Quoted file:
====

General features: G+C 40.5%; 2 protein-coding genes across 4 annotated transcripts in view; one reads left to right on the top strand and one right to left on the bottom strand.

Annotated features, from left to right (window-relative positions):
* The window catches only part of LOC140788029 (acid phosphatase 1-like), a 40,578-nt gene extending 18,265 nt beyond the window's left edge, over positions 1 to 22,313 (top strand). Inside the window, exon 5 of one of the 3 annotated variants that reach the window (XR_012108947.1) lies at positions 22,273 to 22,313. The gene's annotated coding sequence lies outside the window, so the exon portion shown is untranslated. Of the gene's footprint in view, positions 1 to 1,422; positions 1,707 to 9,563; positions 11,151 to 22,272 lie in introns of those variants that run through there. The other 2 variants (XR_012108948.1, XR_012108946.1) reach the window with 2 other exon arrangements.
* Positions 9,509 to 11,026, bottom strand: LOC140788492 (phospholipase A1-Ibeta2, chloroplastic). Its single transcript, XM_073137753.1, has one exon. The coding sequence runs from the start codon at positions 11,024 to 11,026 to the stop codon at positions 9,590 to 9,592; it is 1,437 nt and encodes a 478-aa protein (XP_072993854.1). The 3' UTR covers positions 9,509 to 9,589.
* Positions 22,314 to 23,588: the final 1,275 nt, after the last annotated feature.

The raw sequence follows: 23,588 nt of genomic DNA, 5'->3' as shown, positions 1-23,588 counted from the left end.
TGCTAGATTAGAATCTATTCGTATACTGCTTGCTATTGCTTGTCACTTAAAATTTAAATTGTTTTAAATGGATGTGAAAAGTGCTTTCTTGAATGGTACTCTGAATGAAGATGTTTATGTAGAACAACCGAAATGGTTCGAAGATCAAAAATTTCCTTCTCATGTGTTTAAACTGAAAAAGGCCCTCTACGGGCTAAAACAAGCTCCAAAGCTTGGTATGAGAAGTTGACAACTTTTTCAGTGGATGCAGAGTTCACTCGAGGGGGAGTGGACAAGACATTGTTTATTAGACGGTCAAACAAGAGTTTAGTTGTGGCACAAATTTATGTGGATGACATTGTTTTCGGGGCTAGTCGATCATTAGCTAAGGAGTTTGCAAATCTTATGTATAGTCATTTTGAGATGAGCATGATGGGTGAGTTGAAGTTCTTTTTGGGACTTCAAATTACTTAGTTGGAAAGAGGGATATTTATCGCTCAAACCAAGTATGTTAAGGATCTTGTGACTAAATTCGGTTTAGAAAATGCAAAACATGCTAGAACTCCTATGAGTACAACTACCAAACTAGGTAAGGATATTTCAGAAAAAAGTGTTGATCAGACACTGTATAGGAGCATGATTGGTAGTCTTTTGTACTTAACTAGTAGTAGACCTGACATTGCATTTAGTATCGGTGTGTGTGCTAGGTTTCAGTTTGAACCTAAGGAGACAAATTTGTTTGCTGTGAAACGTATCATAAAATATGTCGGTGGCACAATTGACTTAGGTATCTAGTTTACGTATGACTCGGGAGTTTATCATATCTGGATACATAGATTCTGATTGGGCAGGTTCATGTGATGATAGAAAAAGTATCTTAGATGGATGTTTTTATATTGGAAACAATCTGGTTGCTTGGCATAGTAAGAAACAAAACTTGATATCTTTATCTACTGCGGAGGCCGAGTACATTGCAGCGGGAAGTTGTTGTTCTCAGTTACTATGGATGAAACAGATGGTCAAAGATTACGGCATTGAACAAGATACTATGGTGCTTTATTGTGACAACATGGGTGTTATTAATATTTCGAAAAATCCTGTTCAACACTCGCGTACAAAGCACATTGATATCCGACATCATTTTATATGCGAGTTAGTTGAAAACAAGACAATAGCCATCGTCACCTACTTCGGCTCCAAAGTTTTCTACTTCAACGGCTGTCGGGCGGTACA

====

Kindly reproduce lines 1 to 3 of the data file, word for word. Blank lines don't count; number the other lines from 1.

General features: G+C 40.5%; 2 protein-coding genes across 4 annotated transcripts in view; one reads left to right on the top strand and one right to left on the bottom strand.

Annotated features, from left to right (window-relative positions):
* The window catches only part of LOC140788029 (acid phosphatase 1-like), a 40,578-nt gene extending 18,265 nt beyond the window's left edge, over positions 1 to 22,313 (top strand). Inside the window, exon 5 of one of the 3 annotated variants that reach the window (XR_012108947.1) lies at positions 22,273 to 22,313. The gene's annotated coding sequence lies outside the window, so the exon portion shown is untranslated. Of the gene's footprint in view, positions 1 to 1,422; positions 1,707 to 9,563; positions 11,151 to 22,272 lie in introns of those variants that run through there. The other 2 variants (XR_012108948.1, XR_012108946.1) reach the window with 2 other exon arrangements.